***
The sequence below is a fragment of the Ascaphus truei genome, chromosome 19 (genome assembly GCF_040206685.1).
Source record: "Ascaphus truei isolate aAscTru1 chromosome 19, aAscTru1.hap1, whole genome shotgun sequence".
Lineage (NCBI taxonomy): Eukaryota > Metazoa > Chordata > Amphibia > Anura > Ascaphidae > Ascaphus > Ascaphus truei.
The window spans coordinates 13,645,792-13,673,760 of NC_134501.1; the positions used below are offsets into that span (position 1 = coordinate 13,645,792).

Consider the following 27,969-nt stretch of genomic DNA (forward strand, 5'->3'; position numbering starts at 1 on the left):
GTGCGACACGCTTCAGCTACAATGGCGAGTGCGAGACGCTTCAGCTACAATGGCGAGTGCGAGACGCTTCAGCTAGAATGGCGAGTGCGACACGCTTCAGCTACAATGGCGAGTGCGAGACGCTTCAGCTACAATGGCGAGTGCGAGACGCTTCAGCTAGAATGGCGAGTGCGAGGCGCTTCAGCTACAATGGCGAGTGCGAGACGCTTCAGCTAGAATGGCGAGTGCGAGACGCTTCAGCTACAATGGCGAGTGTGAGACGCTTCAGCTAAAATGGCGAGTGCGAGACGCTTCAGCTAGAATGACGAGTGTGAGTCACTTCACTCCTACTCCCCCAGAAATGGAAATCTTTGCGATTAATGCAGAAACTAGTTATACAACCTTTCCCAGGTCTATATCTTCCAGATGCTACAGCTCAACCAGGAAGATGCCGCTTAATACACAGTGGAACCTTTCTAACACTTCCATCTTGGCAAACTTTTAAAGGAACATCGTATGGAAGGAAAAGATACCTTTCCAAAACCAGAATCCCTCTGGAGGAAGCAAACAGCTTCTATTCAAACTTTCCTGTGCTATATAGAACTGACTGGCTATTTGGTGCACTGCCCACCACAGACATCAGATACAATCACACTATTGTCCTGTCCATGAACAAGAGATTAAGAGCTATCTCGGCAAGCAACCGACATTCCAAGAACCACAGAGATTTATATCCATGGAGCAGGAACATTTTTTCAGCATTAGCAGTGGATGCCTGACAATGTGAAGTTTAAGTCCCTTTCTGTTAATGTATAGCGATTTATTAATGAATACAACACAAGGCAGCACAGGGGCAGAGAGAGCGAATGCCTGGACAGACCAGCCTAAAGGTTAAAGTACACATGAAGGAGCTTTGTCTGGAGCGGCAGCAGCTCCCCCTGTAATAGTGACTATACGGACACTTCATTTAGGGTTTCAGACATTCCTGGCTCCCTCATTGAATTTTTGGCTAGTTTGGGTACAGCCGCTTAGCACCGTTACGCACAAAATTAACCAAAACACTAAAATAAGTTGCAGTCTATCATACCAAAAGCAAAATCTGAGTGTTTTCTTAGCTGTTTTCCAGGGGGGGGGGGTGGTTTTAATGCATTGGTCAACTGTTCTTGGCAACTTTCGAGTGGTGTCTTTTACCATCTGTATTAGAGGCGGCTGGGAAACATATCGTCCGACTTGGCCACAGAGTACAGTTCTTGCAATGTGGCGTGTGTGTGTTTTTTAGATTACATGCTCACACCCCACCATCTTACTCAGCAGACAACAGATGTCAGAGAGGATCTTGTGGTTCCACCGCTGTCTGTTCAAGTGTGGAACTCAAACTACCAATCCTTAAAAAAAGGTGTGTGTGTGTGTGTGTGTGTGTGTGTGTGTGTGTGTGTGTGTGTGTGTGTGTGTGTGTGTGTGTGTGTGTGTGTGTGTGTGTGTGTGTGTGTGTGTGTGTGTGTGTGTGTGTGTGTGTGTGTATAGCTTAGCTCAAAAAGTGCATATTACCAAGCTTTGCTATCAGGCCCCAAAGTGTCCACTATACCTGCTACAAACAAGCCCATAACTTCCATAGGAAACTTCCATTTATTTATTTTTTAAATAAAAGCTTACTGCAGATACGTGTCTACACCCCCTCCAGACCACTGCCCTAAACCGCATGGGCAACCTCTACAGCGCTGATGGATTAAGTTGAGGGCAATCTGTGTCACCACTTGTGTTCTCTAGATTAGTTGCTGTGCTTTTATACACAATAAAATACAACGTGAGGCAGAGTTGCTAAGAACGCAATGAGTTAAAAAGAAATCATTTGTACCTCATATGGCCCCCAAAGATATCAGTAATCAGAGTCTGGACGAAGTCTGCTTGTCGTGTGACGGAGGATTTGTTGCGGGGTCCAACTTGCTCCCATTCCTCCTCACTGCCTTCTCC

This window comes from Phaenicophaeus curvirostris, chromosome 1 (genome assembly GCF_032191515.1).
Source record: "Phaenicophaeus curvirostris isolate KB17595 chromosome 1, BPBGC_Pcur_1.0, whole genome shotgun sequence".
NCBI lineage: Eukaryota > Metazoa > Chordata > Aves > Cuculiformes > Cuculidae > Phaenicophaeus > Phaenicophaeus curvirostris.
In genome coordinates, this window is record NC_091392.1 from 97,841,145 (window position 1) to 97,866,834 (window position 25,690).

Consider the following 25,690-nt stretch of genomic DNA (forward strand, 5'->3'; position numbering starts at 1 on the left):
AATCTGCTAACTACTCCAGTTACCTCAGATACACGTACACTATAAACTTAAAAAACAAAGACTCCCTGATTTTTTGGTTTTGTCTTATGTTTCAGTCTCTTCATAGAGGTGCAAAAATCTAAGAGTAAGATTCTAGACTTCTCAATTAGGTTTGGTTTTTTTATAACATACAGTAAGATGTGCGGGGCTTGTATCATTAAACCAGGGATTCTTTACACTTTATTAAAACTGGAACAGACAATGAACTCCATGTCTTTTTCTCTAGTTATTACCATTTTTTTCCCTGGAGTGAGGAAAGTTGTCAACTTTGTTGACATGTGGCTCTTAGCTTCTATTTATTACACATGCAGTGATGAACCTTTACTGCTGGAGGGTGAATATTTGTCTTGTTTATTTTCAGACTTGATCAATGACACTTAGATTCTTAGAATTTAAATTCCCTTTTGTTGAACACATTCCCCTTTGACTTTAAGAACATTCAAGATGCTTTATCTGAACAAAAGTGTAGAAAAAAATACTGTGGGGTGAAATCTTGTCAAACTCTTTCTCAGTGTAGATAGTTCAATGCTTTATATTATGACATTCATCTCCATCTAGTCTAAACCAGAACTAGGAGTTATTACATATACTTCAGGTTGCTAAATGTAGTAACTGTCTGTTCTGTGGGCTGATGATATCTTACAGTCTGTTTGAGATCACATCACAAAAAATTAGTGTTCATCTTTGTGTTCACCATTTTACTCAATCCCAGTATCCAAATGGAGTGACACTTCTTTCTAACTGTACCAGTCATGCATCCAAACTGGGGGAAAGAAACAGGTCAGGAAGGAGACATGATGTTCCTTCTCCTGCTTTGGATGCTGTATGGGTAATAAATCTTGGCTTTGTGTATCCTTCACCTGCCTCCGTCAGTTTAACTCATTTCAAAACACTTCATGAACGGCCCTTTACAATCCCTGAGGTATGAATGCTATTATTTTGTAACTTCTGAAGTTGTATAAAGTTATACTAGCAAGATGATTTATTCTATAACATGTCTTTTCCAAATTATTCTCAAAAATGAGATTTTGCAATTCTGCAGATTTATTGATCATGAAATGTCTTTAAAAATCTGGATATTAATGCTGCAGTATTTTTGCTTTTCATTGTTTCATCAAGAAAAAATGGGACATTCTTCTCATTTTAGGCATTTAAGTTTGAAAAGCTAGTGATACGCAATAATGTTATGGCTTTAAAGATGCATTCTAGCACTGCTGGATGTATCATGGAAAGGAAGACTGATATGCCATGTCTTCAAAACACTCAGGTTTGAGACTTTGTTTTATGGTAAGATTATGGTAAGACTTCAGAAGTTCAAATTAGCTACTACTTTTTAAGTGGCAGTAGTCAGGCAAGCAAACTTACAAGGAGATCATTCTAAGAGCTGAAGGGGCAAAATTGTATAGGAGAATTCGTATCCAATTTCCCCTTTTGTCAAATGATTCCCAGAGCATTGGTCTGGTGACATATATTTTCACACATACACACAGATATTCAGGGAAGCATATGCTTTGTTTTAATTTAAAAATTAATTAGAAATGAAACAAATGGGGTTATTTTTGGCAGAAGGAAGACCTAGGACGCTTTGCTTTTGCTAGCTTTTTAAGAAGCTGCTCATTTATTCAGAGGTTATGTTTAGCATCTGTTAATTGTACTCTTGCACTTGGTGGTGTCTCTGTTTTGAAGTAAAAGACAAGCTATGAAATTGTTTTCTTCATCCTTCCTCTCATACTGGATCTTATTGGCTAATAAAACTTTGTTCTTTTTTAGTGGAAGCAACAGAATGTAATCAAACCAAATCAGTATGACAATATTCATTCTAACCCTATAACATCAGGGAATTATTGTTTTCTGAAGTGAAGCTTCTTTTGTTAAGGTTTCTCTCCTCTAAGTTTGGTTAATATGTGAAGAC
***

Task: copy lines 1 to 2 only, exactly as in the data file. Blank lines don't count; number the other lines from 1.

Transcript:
The sequence below is a fragment of the Ascaphus truei genome, chromosome 19 (genome assembly GCF_040206685.1).
Source record: "Ascaphus truei isolate aAscTru1 chromosome 19, aAscTru1.hap1, whole genome shotgun sequence".